Our education correspondent, GENE BRODIE, on the slow progress at Croydon’s new selective school
South Croydon residents were shocked last week when street notices appeared, followed by letters through their doors, announcing an unexpected new planning application not only to retain the present Portakabin school off Coombe Road, but to double its size to house another 180 pupils arriving in September.
Coombe Wood School is run by the Folio Trust, an academy chain based at Wallington County Grammar School for Boys. It opened to its first Year 7 intake in temporary accommodation six months ago on what was previously Green Belt playing fields, opposite Lloyd Park. Coombe Wood operates on a part-selective basis, with 10 per cent of its intake chosen based on their sporting aptitude.
Folio Trust is the happy recipient of a £30million building programme at Coombe Wood. But delays in building the first stage of the permanent school mean it will not be ready in September as planned.
Originally, the temporary classrooms being used this school year would have been removed during this summer’s holiday, following completion of the first stage of the permanent buildings.
Planning and approval delays have seriously affected that schedule, including the London Mayor’s office finally granting clearance last month after Croydon’s submission of various undertakings relating to the development. Fingers are now firmly crossed for fair weather with no further hitches to interrupt the build.
Council executives at Fisher’s Folly are hopeful the school buildings will be ready around Autumn 2020, but nobody is rushing to Ladbrokes to bet on that just yet.
The latest planning application includes the underpinning of the present Portakabin classrooms ahead of a further tier being dropped on top of them. Supporting documents reveal the need for extensive earthworks on the site prior to the extra six class-cabins arriving to avoid the chance of the temporary school sinking into the playing field due to the original foundations not being designed to take the extra layer.
Consultants’ assessments also show it will involve more than 500 vehicle movements on and off the site over a 10- to 15-week period, using the one entrance on Melville Avenue, where residents still hold fond memories of when they lived on a quite residential street.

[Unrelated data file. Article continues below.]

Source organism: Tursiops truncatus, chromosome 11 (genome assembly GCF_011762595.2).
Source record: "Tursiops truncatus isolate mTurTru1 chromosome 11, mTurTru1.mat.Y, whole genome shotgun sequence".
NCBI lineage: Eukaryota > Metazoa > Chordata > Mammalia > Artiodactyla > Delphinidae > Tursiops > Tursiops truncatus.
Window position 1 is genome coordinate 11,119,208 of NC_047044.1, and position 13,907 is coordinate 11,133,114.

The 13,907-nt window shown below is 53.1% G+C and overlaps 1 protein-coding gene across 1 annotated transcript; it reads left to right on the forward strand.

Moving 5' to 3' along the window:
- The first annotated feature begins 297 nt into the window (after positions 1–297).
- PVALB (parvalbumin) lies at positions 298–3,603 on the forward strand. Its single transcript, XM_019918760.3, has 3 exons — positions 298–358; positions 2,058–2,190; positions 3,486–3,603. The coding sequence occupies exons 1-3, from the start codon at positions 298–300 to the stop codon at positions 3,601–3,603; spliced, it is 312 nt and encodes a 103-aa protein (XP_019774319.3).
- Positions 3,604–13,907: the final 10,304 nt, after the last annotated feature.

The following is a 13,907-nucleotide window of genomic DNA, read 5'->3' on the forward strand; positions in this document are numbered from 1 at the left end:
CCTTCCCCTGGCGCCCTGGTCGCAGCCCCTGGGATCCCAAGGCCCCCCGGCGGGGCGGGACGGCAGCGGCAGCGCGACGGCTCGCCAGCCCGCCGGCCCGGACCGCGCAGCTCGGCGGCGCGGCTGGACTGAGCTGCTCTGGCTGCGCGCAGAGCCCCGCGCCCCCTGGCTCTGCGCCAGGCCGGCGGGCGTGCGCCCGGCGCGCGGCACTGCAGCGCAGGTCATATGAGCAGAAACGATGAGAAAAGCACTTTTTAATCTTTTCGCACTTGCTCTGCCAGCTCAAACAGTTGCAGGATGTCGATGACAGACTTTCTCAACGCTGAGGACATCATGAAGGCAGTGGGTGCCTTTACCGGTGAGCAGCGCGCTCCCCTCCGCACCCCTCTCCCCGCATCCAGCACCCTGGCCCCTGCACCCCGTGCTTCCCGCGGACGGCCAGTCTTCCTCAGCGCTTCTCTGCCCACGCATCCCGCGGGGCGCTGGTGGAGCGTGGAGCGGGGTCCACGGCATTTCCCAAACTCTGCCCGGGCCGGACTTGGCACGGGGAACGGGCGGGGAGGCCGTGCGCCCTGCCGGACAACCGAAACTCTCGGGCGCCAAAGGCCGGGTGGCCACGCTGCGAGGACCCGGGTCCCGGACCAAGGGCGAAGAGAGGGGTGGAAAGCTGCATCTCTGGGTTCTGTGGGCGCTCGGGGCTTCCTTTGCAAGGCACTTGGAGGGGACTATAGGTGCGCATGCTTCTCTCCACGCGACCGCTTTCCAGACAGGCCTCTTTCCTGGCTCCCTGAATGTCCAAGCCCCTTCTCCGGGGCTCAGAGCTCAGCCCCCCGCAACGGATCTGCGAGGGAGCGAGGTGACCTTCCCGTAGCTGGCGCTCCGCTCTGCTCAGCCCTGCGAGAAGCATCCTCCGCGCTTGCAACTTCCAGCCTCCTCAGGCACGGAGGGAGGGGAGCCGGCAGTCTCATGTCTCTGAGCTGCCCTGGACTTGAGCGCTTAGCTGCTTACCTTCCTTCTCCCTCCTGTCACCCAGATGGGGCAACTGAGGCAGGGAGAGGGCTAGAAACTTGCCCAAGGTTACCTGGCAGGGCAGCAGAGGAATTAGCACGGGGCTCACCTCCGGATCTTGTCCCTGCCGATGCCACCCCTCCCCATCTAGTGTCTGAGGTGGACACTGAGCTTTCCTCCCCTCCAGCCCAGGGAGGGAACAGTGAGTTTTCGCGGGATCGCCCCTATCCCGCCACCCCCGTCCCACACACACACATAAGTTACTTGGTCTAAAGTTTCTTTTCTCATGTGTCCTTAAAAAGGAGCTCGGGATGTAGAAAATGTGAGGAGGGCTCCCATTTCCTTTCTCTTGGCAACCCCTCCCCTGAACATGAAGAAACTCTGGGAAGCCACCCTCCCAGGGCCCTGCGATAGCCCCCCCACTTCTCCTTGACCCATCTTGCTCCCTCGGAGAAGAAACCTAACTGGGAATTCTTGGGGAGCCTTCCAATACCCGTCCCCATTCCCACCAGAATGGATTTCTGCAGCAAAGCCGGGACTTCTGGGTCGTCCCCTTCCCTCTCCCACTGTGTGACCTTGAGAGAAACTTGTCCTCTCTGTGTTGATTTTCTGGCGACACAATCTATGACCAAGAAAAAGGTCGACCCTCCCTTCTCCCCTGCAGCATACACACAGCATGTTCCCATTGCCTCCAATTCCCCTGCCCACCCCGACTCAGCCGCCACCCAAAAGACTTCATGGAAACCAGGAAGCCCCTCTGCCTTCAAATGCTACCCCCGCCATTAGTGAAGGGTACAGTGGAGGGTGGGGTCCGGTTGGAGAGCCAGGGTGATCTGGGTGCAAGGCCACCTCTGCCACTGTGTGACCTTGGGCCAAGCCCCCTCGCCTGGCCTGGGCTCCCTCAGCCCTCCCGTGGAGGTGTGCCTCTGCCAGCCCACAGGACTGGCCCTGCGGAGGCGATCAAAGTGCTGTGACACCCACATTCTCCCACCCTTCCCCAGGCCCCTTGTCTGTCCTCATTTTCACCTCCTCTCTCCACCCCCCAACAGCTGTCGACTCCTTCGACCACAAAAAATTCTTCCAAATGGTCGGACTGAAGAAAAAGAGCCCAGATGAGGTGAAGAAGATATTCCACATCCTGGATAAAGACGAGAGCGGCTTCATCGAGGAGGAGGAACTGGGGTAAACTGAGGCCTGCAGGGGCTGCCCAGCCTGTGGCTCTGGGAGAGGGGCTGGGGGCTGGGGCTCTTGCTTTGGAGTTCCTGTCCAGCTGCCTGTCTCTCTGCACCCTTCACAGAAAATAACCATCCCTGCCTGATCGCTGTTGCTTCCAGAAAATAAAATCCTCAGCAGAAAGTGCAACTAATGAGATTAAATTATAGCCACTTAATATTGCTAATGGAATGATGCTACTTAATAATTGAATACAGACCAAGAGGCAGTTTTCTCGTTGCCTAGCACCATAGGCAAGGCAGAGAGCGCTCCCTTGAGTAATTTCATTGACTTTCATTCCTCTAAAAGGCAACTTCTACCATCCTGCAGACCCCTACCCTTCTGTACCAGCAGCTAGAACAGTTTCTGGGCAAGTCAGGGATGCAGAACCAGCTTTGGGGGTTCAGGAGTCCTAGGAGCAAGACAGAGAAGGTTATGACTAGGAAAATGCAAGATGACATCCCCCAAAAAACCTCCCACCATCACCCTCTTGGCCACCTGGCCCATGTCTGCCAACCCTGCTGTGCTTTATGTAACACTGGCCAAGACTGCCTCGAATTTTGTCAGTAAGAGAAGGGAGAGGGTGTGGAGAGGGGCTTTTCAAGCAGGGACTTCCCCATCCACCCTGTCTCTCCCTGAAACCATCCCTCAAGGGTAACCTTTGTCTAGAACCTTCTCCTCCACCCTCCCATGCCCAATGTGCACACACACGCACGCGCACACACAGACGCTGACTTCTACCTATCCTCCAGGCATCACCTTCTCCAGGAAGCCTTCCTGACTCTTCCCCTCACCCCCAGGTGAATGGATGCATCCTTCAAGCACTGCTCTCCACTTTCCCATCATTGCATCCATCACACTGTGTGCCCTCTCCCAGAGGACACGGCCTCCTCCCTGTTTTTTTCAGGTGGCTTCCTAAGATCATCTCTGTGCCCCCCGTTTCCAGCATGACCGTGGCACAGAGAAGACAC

All construction traffic will be routed via Castlemaine and Ballater roads before trundling along Melville Avenue to the vehicle gate, also used for the school’s staff car park and supply vehicles.
The most worrying aspect of the new application for residents is the absence of the same highway safety improvements which were applied to the plan approved for the permanent school. These include various traffic calming measures along the busy Coombe Road, and a wider pavement on the track side from Lloyd Park tram stop to connect with a new Toucan light-controlled crossing 100metres up from Melville Avenue – all intended to guide the children, some as young as 11, safely across the busy main road and into the school grounds.
These road improvements formed an important part of the planning approval for Stage 1 of the permanent school with 360 pupils.
However, this latest planning application does not require any road improvements despite having the same number of children attending the school as was planned for the permanent building.
It could look like the council planning department is taking a gamble with the safety of hundreds of children by not requiring the implementation of the safety measures in time for the extra intake to the temporary school in September.
The planning application for the enlarged Portakabin academy seems likely to be brought before the planning committee, though whether any of the councillors decide to make the safety of children going to and from the school an issue, and insist that the additional temporary buildings can only be allowed on condition that the already agreed road safety measures are in place, remains to be seen.
Coombe Wood staff already have to be “on duty” before and after the school day to supervise their naturally boisterous pupils who use the tram. That involves them crossing Coombe Road and on to Castlemaine Road, with its dangerous three-way traffic flow, before finally reaching the relative safety of the pedestrian crossing at Melville Avenue. Plastic cones also have to be put out, daily, to keep sections of the neighbouring roads clear.
Residents have voiced concerns over the lack of the temporary school’s road safety measures since the first intake of children arrived last September. The urgent need for yellow “school keep clear” zigzag markings to stop parent parking at the school entrance was ignored by the school and council planners alike. It could be Easter before the council manages to deploy a workman with a pot of yellow paint and a roller.
Residents continue to express serious concerns about the lack of safety improvements. One commented that, with pupil numbers soon to double, Melville Avenue could well become grid-locked at certain times, impeding the free movement of the vital transport serving the disabled children attending the Rutherford School in the same road.
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